Why you should care

Because suburban districts, typically kind to Republicans, are suddenly at risk in these midterms. 

Almost every seat is taken, plus a few wheelchairs, in the lobby of the seniors apartment complex in Suwanee, Georgia, for the meet-and-greet event with Carolyn Bourdeaux. A Georgia State public policy professor who likely would never have merited such a crowd a year ago, the 48-year-old mother of one son now has audiences for everything from her belief that everyone deserves access to affordable health care to her plans for getting special-interest money out of politics to redirecting subsidies from fossil fuels to addressing climate change instead.

Today, at this senior center, she mimics the unapologetic rhetoric of other first-time Democratic women running for office across the nation, just as the night before she was waxing poetic during a candidate forum her opponent, four-term incumbent Rob Woodall, didn’t attend. “There are 110,000 people in this district without health insurance,” she said at Berkeley Lake Elementary School. “Our Congress passed a tax bill that added $2 trillion to our national debt. Now, our congressman is saying we don’t have enough money for Medicare and Social Security.”

She’s hitting senior homes in politically red Georgia and elementary schools near ritzy street names like River Mansion Drive — usually not natural audiences for a liberal message. And yet she has fans like John Carroll, 73, who decries the national Democratic Party for acting not like a minority party, but a “super-minority” party, in his words. “I love her. One, that she stood up. And I also love her background,” he says. Despite the country club aura, this congressional district in the Atlanta suburbs is remarkably diverse — 20 percent African-American, 9 percent Latino and 10 percent Asian. Those demographics, combined with a national environment that favors Democrats by 8 percentage points, are part of the reason this seemingly safe Republican district is now at risk for an upset, according to OZY’s exclusive election prediction model with Republican data and technology firm 0ptimus.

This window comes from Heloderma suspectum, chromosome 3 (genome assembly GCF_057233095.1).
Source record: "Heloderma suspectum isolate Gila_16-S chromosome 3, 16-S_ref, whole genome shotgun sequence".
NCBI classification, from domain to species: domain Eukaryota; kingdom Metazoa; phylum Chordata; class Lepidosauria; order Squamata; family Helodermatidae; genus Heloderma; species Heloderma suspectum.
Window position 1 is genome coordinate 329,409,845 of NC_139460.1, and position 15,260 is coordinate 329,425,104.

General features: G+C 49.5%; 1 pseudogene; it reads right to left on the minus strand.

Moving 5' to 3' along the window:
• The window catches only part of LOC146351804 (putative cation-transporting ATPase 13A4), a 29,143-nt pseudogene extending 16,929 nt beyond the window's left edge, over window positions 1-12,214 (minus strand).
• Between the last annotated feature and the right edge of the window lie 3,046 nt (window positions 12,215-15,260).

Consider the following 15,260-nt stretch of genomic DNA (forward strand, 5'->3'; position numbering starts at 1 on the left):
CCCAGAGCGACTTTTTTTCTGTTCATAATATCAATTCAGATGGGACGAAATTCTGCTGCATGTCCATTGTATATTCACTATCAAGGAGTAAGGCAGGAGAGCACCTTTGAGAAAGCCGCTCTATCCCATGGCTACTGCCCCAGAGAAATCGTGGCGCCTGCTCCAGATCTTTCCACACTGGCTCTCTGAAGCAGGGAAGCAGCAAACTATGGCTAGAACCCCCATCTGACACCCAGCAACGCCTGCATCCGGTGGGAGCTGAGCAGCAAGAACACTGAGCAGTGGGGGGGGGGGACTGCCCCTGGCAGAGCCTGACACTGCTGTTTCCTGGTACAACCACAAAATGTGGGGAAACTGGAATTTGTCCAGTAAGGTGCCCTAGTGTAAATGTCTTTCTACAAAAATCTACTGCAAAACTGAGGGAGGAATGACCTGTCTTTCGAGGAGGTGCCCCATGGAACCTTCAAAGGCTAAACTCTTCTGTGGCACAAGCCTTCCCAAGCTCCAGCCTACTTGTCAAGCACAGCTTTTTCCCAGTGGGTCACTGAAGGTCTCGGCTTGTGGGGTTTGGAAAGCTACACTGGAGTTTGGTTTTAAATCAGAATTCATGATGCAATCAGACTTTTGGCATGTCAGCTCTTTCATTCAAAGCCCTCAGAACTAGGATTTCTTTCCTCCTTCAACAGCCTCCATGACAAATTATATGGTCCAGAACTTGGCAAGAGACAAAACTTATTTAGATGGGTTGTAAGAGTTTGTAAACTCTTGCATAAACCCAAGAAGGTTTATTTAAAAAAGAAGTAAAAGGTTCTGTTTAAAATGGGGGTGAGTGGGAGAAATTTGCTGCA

It’s not just this demographic change by race, but a generational change we’re seeing as well.

Sam Park, Democratic state representative

“This is a tough district, but it is not one where I ever thought it was impossible,” Bordeaux says. “In that [diversity] there is a window, as well as with a lot of disaffected folks who don’t like the national Republican agenda.”

In fact, Georgia’s 7th Congressional district is now the second-most Republican-leaning seat considered to be a true toss-up in our model. The district is 9 percentage points more Republican than the nation as a whole, according to the venerable Cook Partisan Voting Index. The reality on the ground has been muddied by a surprisingly hot contest, says Alex Alduncin, a data scientist for 0ptimus. For one, Woodall has had surprisingly low fundraising totals so far for an incumbent, less than $1 million total, which has “hurt his chances,” Alduncin says.

Meanwhile, suburban voters have shifted noticeably toward the Democratic Party in the past three years. And in August, the Bourdeaux campaign released internal polling by Tulchin Research that showed her ahead, 46 percent to 44 percent, with likely voters, although that lead was well within the margin of error.

While most attention has gone to the neighboring 6th District, host to the nationally dissected special election between Republican Karen Handel and Democrat Jon Ossoff last summer, the 7th “is certainly a sleeper race,” Alduncin says. “It’s not just this demographic change by race, but a generational change we’re seeing as well,” says Democrat Sam Park, an Asian-American state representative whose district is completely contained within the 7th congressional. “Folks in the suburbs tend to be much more moderate,” Park says, adding that it is the Year of the Woman “for a reason” amid heated #MeToo debates. “Women want a seat at the table and want their voices heard, and Carolyn serves as a perfect surrogate to harness that desire.”

To be sure, Woodall still has the advantage in a district that he won with 60 percent of the vote in 2016, compared to 51 percent for Trump. The result showed Woodall’s affable, wonky presence and conservative but not far-right record since taking office in 2011 to be a stronger brand than Trump’s here. Our model gives Woodall a 59.9 percent chance of holding the seat at this stage.

But there are signs of change. Bourdeaux remembers an Iftar dinner at one of almost a dozen mosques in the district. When she was getting ready to speak, she turned to the host and asked: “Is this crowd mostly Republican, Democrat or independent?” He replied that in the past the crowd was pretty ideologically diverse, but the Trump travel ban on seven Muslim-majority nations had changed things. “No. We’re all Democrats now,” the host said. In increasingly diverse suburban House districts around the country, it’s a troubling sign for Republicans.

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